The cage traps Bailey used weren't very efficient. They seldom yielded more than four or five birds at a time, which often wasn't enough to start a flock. Pack said those small stockings seldom had a chance to work.
"In some instances, the [hunting] season got opened on them too soon," he recalled. "At other times, not enough birds got put out. It was a learning process. The stocking program got carried up to 1962, but was stopped because it wasn't getting the job done."
It wasn't until biologists began using "cannon nets" - nets that could be flung over entire turkey flocks by explosive charges - that trap-and-transplant became truly viable. Pack said former DNR assistant wildlife chief Jim Ruckel was the official most responsible for resuming the stockings.
"Jim deserves a lot of credit. He said we wouldn't put out five or six birds like we had in the past. We started putting out 30 to 50 birds in every stocking. From the time we restarted the trap-and-transplant program in 1970 until we made our last stocking in 1988, not a single stocking failed."
Though biologists get a lot of credit for the restocking effort, Pack said the true heroes were the DNR's wildlife managers.
"For the most part, they were the ones out there doing the trapping," he said. "They did the grunt work. Turkey trapping is a hard, seven-day-a-week job, and they were the ones out there getting it done."
Pack and his colleagues had a simple formula for making the stockings work.
"Our policy was to put the birds in the most suitable habitat first, and to work our way down the list to the least suitable habitat," he said.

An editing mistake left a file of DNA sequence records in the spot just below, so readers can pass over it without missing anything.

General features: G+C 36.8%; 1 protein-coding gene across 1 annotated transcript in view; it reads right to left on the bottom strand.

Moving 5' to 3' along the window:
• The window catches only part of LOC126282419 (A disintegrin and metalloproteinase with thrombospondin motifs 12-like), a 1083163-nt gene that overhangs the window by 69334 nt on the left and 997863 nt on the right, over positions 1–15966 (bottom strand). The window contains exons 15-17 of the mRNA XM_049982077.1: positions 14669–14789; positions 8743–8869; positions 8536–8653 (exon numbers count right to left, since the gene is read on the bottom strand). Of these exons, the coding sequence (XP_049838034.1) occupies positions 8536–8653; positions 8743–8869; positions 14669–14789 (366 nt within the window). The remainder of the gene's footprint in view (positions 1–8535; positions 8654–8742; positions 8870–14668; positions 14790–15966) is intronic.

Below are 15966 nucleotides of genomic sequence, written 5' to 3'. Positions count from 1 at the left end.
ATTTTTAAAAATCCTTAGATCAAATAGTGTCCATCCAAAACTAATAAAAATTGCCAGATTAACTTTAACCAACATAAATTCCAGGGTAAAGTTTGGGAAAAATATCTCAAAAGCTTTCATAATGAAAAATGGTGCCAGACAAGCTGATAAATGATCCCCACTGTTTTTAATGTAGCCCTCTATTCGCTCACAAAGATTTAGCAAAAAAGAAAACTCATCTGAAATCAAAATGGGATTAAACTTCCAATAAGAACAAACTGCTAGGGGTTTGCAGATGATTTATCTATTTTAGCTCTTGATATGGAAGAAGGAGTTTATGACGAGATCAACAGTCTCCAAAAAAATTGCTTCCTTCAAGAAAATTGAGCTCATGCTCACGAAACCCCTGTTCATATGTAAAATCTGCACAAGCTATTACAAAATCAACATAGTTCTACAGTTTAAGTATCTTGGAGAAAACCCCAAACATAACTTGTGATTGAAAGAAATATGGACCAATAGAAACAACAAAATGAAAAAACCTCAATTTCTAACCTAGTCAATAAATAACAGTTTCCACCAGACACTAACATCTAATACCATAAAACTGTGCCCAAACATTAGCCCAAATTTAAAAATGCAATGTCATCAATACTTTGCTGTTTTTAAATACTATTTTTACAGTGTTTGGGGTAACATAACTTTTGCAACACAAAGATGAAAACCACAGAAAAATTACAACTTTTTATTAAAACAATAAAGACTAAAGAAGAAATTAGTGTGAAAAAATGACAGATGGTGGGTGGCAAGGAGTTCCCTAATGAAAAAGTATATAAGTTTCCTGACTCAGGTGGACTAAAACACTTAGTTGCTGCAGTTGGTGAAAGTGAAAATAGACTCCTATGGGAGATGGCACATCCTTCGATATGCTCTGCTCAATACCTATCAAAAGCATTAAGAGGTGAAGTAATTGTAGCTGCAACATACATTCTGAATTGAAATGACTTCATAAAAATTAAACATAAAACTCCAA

Despite concerns that politicians would dictate where the stockings got made, DNR officials were mostly able to stick to their plan.
"In all those years, we only made one political stocking," Pack said. "Fortunately, it was in a county with suitable habitat, and the birds did just fine."
The last trap-and-transplant stocking, near the Logan-Mingo county line, filled in the final blank in the DNR's map of turkey-populated counties. From the original 16 mountain and Eastern Panhandle counties, biologists had conducted stockings in 32 counties. Pack said the remaining seven counties didn't have to be stocked because nearby populations had expanded into them.
In 1989, just one year after the Logan-Mingo stocking, hunters killed turkeys in all 55 counties for the first time in decades. Pack considers the stockings to be "one of [the DNR's] biggest wildlife successes."
"The stockings greatly speeded up the process of reestablishing turkeys statewide," he said. "Their range would have expanded naturally, but with natural expansion we might not have birds in every county even today."
Reach John McCoy at johnmc...@wvgazette.com or 304-348-1231.